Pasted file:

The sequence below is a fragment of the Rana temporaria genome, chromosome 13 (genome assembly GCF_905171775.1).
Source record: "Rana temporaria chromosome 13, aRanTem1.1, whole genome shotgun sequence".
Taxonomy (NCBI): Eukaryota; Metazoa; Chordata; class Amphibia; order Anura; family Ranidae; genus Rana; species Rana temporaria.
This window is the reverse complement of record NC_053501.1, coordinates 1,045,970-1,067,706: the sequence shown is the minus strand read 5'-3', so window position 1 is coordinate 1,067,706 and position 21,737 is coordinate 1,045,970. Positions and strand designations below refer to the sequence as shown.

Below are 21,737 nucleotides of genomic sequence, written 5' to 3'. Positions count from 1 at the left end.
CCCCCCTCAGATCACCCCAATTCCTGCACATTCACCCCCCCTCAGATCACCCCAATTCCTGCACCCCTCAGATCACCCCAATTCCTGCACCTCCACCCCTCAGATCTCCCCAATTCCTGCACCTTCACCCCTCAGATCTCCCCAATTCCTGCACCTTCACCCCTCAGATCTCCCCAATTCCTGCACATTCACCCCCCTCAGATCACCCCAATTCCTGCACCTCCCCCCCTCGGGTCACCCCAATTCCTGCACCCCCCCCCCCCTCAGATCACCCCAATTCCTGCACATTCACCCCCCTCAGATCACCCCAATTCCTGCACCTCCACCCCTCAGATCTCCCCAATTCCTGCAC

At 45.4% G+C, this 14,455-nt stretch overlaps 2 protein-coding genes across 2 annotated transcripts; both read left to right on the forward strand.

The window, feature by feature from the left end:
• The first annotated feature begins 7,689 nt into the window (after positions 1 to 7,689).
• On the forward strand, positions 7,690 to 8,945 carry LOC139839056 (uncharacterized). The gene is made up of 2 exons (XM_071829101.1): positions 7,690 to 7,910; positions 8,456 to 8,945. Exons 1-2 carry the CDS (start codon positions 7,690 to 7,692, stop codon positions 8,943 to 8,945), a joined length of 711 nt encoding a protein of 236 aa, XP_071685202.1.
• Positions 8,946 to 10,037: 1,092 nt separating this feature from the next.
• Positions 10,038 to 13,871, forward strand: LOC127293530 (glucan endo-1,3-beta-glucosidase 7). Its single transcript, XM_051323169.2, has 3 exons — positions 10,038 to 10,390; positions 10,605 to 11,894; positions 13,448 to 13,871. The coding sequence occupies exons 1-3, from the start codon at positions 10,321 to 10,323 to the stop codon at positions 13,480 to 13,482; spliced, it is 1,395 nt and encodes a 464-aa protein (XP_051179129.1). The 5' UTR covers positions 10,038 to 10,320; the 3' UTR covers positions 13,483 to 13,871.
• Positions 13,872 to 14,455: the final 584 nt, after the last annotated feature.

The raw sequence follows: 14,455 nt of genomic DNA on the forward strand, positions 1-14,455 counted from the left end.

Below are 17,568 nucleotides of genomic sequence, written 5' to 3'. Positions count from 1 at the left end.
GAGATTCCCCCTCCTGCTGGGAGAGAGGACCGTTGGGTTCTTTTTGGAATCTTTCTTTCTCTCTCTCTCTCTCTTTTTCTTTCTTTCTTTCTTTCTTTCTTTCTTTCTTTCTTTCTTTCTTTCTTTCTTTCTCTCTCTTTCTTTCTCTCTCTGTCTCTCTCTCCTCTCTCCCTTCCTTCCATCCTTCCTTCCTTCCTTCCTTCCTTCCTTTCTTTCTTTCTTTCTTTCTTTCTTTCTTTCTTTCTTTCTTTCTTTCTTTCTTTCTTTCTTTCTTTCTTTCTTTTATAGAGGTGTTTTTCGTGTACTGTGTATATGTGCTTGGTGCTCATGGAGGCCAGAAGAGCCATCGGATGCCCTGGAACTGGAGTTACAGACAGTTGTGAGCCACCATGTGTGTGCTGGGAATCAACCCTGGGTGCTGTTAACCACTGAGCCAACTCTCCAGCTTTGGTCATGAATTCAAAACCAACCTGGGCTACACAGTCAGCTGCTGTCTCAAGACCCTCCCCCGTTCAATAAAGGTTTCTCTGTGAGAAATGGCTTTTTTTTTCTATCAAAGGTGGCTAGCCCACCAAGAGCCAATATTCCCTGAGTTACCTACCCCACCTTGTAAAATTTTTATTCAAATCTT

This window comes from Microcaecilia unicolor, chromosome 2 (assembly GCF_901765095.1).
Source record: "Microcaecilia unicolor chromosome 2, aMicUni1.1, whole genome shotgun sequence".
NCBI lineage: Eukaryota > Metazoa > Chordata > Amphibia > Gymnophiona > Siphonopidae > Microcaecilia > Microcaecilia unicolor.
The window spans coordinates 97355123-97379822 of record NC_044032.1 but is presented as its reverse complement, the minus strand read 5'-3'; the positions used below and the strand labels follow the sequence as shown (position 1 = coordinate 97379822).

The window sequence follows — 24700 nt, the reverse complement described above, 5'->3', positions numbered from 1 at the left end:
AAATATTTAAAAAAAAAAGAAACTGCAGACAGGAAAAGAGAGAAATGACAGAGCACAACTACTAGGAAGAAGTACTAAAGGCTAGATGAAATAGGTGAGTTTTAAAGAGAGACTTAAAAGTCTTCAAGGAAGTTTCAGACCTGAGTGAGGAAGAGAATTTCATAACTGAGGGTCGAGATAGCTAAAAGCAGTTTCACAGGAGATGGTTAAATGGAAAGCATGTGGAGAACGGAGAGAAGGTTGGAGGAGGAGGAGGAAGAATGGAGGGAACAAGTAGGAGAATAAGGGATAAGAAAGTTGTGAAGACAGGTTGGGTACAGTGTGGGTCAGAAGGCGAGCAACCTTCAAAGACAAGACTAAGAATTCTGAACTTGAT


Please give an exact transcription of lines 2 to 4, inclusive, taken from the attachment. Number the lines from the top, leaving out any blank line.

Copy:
Source record: "Rana temporaria chromosome 13, aRanTem1.1, whole genome shotgun sequence".
Taxonomy (NCBI): Eukaryota; Metazoa; Chordata; class Amphibia; order Anura; family Ranidae; genus Rana; species Rana temporaria.
This window is the reverse complement of record NC_053501.1, coordinates 1,045,970-1,067,706: the sequence shown is the minus strand read 5'-3', so window position 1 is coordinate 1,067,706 and position 21,737 is coordinate 1,045,970. Positions and strand designations below refer to the sequence as shown.